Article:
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  • Author or Editor: David Perrett x
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Abstract

The purpose of this research was to determine whether or not the father absence literature can be successfully used to predict patterns of female preferences for facial masculinity in young adulthood. Predictions were made based on the effect father absence may have on the development of (a) sexual strategy, and (b) female ‘condition’, and were tested in two independent samples. Results for the link between father absence and masculinity preference were mixed; across both studies, however, daughters who reported low quality relationship with parents during childhood showed lower masculinity preference. These results predominantly support the condition dependence predictions that early family stress should be associated with reduced ability to compete for mates and thus preference for less masculine men. Additionally, in Study 2, family background was associated with facial preferences and age of menarche only amongst women who were not currently in happy and committed relationships, which suggests that there are systematic physiological and/or psychological differences between women for whom father absence is and is not related to long term outcomes.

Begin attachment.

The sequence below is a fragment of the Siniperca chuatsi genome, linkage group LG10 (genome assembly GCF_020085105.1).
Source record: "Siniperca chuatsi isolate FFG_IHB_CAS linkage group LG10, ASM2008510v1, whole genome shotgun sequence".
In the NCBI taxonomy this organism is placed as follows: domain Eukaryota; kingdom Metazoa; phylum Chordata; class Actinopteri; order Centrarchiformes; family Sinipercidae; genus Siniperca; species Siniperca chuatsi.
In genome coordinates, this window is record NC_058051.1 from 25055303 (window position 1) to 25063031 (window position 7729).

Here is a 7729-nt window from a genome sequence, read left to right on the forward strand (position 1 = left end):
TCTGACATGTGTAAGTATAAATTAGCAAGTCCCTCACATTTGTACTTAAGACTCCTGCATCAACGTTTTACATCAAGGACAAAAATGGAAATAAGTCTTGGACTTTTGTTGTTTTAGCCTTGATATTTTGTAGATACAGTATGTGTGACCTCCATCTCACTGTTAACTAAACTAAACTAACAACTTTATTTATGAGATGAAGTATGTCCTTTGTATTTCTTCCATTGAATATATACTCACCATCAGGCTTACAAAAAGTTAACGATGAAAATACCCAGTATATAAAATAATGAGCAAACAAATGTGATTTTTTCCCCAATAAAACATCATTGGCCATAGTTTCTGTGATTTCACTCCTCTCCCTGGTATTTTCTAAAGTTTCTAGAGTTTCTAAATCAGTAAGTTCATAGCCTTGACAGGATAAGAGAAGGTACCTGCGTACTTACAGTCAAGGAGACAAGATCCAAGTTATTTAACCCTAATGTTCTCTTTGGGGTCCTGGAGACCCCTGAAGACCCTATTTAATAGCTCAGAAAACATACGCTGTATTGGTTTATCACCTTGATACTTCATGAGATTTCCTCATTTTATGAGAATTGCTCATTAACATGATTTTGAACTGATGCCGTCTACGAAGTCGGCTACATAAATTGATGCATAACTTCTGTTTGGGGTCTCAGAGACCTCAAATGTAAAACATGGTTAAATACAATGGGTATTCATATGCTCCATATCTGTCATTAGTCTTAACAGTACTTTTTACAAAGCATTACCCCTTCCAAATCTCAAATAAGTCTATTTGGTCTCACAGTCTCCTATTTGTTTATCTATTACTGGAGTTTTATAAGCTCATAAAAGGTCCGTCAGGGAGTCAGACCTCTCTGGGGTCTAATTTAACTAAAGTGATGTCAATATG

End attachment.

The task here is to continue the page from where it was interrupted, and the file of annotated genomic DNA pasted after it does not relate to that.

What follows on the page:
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Abstract

The aim of the current studies was to test an assumption that variation in female preferences for sexually dimorphic male facial characteristics reflects strategic optimisation of investment in offspring. A negative relationship was predicted between ideal number of children and preferences for masculine male face shapes, as the benefits of securing paternal investment should outweigh the benefits of securing good genes as the costs of raising offspring increase. In Study 1 desired number of children and preferences for masculine face shapes were compared in a sample of female students. In study 2, the prediction was tested in a sample with a wider age profile while controlling for relationship status. Preferences for explicit partner characteristics were also assessed. The prediction was supported: women who desired a higher number of children preferred more feminine male face shapes and ranked cues to investment of parental care over cues to immunocompetence in a partner more highly than those who desired fewer children. Results indicate that female mate preferences vary with reproductive strategy and support assumptions that preferences for feminine male faces reflect preferences for “good dads”.

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